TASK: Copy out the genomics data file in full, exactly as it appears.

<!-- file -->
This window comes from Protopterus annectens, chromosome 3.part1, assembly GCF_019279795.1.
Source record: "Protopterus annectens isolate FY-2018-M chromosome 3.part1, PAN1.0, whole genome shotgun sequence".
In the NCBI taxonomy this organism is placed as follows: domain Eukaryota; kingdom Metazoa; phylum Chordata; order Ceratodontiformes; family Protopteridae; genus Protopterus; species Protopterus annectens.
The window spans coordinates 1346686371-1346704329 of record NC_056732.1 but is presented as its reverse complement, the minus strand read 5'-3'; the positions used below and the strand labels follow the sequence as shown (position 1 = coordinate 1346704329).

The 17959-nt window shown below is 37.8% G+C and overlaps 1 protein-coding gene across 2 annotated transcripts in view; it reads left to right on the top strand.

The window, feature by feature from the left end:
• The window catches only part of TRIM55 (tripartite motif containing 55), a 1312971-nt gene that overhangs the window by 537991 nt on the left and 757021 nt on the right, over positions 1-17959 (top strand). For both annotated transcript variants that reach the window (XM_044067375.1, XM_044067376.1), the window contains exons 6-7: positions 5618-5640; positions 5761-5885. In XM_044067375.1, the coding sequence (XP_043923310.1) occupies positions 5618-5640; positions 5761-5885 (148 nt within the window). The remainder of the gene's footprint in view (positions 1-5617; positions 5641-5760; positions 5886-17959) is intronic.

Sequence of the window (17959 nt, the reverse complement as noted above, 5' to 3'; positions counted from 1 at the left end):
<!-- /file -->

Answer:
This window comes from Protopterus annectens, chromosome 3.part1, assembly GCF_019279795.1.
Source record: "Protopterus annectens isolate FY-2018-M chromosome 3.part1, PAN1.0, whole genome shotgun sequence".
In the NCBI taxonomy this organism is placed as follows: domain Eukaryota; kingdom Metazoa; phylum Chordata; order Ceratodontiformes; family Protopteridae; genus Protopterus; species Protopterus annectens.
The window spans coordinates 1346686371-1346704329 of record NC_056732.1 but is presented as its reverse complement, the minus strand read 5'-3'; the positions used below and the strand labels follow the sequence as shown (position 1 = coordinate 1346704329).

The 17959-nt window shown below is 37.8% G+C and overlaps 1 protein-coding gene across 2 annotated transcripts in view; it reads left to right on the top strand.

The window, feature by feature from the left end:
• The window catches only part of TRIM55 (tripartite motif containing 55), a 1312971-nt gene that overhangs the window by 537991 nt on the left and 757021 nt on the right, over positions 1-17959 (top strand). For both annotated transcript variants that reach the window (XM_044067375.1, XM_044067376.1), the window contains exons 6-7: positions 5618-5640; positions 5761-5885. In XM_044067375.1, the coding sequence (XP_043923310.1) occupies positions 5618-5640; positions 5761-5885 (148 nt within the window). The remainder of the gene's footprint in view (positions 1-5617; positions 5641-5760; positions 5886-17959) is intronic.

Sequence of the window (17959 nt, the reverse complement as noted above, 5' to 3'; positions counted from 1 at the left end):